Month: February 2018

10 Benefits Of A Pet-Friendly Workplace

 

pet friendly workplaces

February 25, 2018, by Ryan O’Quinn

Does Your Workplace Employ a Pet-Friendly Policy?

If your pet was allowed to accompany you to work each day or on designated days, would you bring him/her along? Why or why not? In this post, I’m referring specifically to dogs. My apologies in advance to all cat owners reading this. Most dog owners I know personally or have talked to at some point or another would jump at the opportunity.

 

Living in the Bay Area—especially Silicon Valley to San Francisco — the trend of pet-friendly workplaces has gained lots of popularity. And the number of companies joining suit are on the rise. Tech companies like Google (Alphabet), Zynga, Facebook, VMWare, Salesforce and Etsy (San Franciso office) are where you hear stories about a dog-themed cafe called Yoshka, inspired by Google’s employee #8, Urs Hölzle. Or, there’s Boo, the famously cute Pomeranian with his own Facebook page that has over 18 million likes. This famous dog belongs to Facebook employee, Irene Ahn.

 

So, what’s all the hype behind dog-friendly offices? Well, recent research shows the scores of benefits created by these environments. The benefits can be twofold, meaning beneficial for the employees and the company itself. Though there certainly may be complications that come along with introducing animals into your office space, in most cases the benefits FAR outweigh the difficulties. Below are ten important benefits of a pet-friendly workplace.

 

1. Overall Improved Workplace Morale

Having pets in the workplace has been shown to greatly improve employee morale. Wagging tails around the office increase happiness levels, helping workers to feel more content at work.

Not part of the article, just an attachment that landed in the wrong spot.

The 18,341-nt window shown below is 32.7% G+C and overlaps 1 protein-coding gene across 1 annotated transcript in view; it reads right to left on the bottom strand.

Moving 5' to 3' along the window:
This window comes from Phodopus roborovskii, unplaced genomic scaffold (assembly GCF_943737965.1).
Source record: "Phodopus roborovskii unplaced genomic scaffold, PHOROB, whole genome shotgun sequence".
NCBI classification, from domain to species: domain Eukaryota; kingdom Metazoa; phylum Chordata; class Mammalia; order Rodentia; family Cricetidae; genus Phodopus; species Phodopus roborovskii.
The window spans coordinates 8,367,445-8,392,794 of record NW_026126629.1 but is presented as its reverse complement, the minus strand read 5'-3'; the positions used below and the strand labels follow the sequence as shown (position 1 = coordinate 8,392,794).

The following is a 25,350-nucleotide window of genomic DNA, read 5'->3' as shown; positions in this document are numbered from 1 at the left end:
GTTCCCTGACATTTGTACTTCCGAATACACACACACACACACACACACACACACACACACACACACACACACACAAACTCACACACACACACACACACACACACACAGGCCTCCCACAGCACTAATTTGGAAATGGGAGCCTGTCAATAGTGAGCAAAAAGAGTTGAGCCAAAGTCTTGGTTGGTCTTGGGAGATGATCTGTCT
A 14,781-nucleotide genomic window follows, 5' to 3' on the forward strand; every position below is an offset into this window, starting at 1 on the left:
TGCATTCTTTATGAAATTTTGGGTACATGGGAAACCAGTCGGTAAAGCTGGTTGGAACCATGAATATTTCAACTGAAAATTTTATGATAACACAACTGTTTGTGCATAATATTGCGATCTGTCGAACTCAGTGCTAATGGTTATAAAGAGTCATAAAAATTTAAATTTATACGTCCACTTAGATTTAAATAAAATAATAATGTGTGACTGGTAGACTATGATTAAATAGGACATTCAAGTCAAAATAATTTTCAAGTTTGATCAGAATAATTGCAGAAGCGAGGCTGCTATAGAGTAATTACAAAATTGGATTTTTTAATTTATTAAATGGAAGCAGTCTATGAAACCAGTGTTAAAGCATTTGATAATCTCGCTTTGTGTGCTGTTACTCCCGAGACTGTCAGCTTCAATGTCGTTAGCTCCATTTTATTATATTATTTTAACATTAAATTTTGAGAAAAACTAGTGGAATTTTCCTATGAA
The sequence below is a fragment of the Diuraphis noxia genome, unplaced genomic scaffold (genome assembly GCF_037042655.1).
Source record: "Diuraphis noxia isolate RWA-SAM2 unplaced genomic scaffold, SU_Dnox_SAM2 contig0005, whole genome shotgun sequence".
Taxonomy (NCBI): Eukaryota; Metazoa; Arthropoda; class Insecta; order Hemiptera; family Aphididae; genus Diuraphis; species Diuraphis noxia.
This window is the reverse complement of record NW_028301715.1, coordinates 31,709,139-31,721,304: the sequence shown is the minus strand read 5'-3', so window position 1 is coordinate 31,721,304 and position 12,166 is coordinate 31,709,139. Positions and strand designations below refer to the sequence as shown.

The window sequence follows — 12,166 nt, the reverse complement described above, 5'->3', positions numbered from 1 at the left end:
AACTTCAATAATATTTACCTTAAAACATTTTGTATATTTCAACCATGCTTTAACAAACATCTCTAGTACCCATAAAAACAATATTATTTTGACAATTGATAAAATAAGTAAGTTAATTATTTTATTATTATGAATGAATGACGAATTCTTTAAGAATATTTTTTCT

2. Increased Employee Retention

Though pet-friendly workplaces are becoming more common, they still aren’t the norm. Many employees who enjoy bringing their pets to work prefer to stay with companies that enable them to do so.

3. Stress Reduction

Studies have shown that having pets in the workplace has helped to reduce employee stress levels without negatively impacting productivity levels.

4. Improved Work/Life Balance

Bringing pets to work helps employees to improve their work/life balance. Having an animal companion in the office can be a great way to bridge the gap between life at home and life at work.

5. Improved Employee Health

Studies have shown that pets can have surprising positive impacts on overall health. From helping to reduce stress to improving blood pressure, pets – specifically dogs – in the workplace can help to improve overall employee health. Other studies have shown dog owners to have improved immune function.

6. Increased Employee Activity & Exercise